As we look at the process of taking care of ourselves with these cult-created triggers, it is important to remember cults deliberately work to dismantle people’s will and personality. If you are born-in, you have never had the chance to explore who you are. If you converted, then you have had your personality deconstructed and a cult personality implanted on top of who you are authentically.
Recovery may well be a lifelong process, especially for those born-in. The goal we are talking about is not to completely get over your cult experience. The goal is to be able to recover enough so you are able to feel you have your own life and your own sense of self.
Doing the Work
Heading into this conversation remember to keep at the heart of your self-care, be kind to yourself. It is often lengthy and challenging work to undo a cult personality. Be kind to yourself. You have likely been shamed, blamed, punished, perhaps shunned. Be kind to yourself.
Be aware of the temptation to return to your group because of despair, pain, and hopelessness about recovery. That is what high control groups and cults want you to feel. You can counter that training by being curious, willing to explore, and gentle with yourself.
Remember to validate your courage and normalize this process of recovery. Validate, or acknowledge, your triggers and the difficulty you are experiencing as part of the recovery process. These problems are not mental aberrations or individual problems. They are cult created belief systems. It is not shocking that you believe it. It is your training.
Once you have left, there often remains a sense of connection, belonging, or loyalty that lingers. You also may have severed relationships with family and friends not in the cult as part of the indoctrination process. You may have joined the cult because of dysfunctions in your family of origin. You may have had a lack of community and joined the cult to fill that need. Therefore you may not have much to go back to when you leave the cult.
Even when your family and friends are welcoming and happy to have you back, it can be hard to undo the brain-washing that taught you to separate from them. It can also be difficult to explain to them what you have been through and how to help you in your recovery. Finding support group(s) on-line or in person can be very helpful in this learning curve, for you, your family, and friends that care about you.
It is especially hard to break the bonds of these relationships within the high-control group when you were born-in and are now leaving. Given the separation and isolation that is common in cults, it is likely, most or all of the people you knew when you were growing up were part of the group.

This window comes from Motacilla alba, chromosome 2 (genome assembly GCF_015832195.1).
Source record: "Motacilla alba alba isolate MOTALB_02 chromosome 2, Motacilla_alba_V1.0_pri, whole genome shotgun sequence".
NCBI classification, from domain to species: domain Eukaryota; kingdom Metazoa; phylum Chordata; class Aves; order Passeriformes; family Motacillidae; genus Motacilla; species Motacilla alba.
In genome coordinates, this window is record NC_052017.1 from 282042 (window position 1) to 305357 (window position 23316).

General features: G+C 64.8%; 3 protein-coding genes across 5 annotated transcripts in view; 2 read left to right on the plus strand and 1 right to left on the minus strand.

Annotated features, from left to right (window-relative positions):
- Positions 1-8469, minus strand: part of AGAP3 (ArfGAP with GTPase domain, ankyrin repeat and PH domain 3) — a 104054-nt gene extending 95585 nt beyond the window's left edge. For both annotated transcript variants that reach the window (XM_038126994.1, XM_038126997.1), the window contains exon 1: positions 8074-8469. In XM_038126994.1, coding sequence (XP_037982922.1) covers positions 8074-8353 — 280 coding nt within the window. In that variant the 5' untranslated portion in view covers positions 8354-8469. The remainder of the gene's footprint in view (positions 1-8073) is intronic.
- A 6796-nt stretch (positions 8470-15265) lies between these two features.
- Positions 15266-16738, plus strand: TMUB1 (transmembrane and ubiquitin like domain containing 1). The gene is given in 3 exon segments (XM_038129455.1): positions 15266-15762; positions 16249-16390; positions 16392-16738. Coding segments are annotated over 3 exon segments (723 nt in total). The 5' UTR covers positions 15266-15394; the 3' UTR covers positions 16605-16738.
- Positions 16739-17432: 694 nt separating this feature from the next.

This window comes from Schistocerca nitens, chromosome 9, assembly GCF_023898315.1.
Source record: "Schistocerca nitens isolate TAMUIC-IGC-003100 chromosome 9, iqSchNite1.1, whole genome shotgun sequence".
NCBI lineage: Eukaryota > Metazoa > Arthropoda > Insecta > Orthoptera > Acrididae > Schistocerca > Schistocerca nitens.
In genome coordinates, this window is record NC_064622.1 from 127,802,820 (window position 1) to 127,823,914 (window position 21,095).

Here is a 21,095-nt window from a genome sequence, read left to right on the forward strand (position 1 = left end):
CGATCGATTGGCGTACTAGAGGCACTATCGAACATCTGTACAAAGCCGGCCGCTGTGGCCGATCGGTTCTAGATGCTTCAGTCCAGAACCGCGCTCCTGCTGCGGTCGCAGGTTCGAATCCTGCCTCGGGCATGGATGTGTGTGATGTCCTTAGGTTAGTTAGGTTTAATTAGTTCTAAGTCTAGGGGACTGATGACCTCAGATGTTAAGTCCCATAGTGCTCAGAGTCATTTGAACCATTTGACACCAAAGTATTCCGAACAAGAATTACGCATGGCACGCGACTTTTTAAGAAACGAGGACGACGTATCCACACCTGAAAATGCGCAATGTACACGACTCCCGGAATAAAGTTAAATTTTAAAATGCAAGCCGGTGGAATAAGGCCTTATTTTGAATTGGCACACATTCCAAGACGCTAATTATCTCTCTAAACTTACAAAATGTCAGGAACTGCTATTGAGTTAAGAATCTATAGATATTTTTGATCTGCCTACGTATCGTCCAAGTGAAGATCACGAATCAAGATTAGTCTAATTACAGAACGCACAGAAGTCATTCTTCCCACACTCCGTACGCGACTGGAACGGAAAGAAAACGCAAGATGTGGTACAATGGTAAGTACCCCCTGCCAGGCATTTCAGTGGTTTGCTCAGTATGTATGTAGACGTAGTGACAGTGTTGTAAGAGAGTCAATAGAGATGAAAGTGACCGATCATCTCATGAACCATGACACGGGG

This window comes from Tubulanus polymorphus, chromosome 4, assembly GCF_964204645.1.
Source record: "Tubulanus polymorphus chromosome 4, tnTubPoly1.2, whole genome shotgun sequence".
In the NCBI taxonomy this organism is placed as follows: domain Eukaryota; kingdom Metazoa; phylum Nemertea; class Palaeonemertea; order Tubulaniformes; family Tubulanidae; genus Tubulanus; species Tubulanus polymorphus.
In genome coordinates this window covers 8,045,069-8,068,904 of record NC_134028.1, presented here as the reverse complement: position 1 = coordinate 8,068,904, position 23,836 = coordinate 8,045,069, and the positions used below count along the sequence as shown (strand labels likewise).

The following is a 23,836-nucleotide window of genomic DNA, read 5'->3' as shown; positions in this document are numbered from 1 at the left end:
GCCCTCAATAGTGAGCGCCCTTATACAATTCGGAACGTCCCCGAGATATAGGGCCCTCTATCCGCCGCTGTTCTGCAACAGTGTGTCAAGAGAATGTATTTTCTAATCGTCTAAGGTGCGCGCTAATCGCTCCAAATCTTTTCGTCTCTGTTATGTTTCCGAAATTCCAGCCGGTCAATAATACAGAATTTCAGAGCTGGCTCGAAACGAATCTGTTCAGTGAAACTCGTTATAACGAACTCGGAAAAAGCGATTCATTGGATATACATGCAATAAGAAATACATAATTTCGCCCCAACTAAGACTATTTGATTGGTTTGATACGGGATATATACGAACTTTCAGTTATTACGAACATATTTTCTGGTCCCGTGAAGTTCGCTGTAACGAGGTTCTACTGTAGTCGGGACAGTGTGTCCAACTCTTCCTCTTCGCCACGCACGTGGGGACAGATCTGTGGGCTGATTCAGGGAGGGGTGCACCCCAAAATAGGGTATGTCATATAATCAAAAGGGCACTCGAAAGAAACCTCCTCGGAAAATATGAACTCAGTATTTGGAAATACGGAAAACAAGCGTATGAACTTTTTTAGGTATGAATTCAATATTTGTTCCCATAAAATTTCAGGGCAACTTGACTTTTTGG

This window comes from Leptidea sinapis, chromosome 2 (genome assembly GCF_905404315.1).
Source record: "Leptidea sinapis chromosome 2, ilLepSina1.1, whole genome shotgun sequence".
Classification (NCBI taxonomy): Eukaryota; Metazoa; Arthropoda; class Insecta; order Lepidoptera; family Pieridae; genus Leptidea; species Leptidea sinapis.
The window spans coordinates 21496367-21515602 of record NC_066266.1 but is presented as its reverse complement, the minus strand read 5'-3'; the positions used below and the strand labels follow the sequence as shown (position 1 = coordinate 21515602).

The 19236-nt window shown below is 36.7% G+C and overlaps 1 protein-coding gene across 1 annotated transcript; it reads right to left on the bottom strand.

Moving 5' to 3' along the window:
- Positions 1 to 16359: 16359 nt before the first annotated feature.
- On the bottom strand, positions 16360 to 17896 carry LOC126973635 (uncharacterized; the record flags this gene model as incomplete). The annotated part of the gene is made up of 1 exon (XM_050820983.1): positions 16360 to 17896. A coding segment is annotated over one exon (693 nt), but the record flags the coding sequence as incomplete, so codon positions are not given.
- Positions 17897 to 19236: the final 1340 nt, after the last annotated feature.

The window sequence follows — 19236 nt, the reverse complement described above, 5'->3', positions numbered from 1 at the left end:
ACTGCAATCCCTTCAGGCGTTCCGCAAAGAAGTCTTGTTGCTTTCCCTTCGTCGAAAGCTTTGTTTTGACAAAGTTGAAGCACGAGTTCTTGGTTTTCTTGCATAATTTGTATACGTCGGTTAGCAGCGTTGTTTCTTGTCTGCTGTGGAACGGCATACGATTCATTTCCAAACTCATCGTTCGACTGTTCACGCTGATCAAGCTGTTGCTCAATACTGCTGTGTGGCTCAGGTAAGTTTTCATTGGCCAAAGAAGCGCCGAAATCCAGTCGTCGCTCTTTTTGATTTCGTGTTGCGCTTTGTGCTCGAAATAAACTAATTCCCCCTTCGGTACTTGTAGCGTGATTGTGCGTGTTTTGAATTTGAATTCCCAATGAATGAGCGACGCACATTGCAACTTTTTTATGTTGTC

Agreement and Emotions
Think about the things you like, or agree with, and the connections you may still feel with the cult’s beliefs. Let yourself appreciate what worked for you about the group you were in. If you were converted, there are things that appealed to you about the group’s beliefs or you would not have joined. Few things are all bad and if you were brought up in it there are likely things that you agree with. Finding those things can help you make peace with what you believe and where you came from.
Give yourself room to grieve what you have lost without judging what you might feel about your experiences in the group and your life outside of it. Your emotions may include being sad, angry, guilty, ashamed, afraid, excited, passionate, or happy. Feel your feelings, let them be whatever they are, and try not to shame yourself for having them. Remember, your emotions are what they are, judging those feelings is not helpful.
Notice the tendency to blame and shame yourself such as statements like, “How could I have believed that? That is ridiculous.” Notice how offering assurances to yourself can be problematic. “It is fine” or “It doesn’t matter” often don’t help because they are dismissive and minimize your feelings.
When you are looking at outside information about the cult, it is often most helpful for the source to present the information in a balanced manner without being angry or hostile. Frequently, it is more helpful for the information to be clear, factual, and neutral in tone. Direct or harsh condemnation can be triggering to (ex-)members’ thought-stopping stories, especially in the beginning.
That said, the anger that people often feel when they realize they were in a cult needs ways to be expressed. Groups where people talk openly about their anger can be very cathartic. There are many healthy and helpful ways to express your anger. It is telling you something about the hurts you experienced and witnessed. Get help to do that processing in a safe way so that anger doesn’t lash out in self-harm or harming others.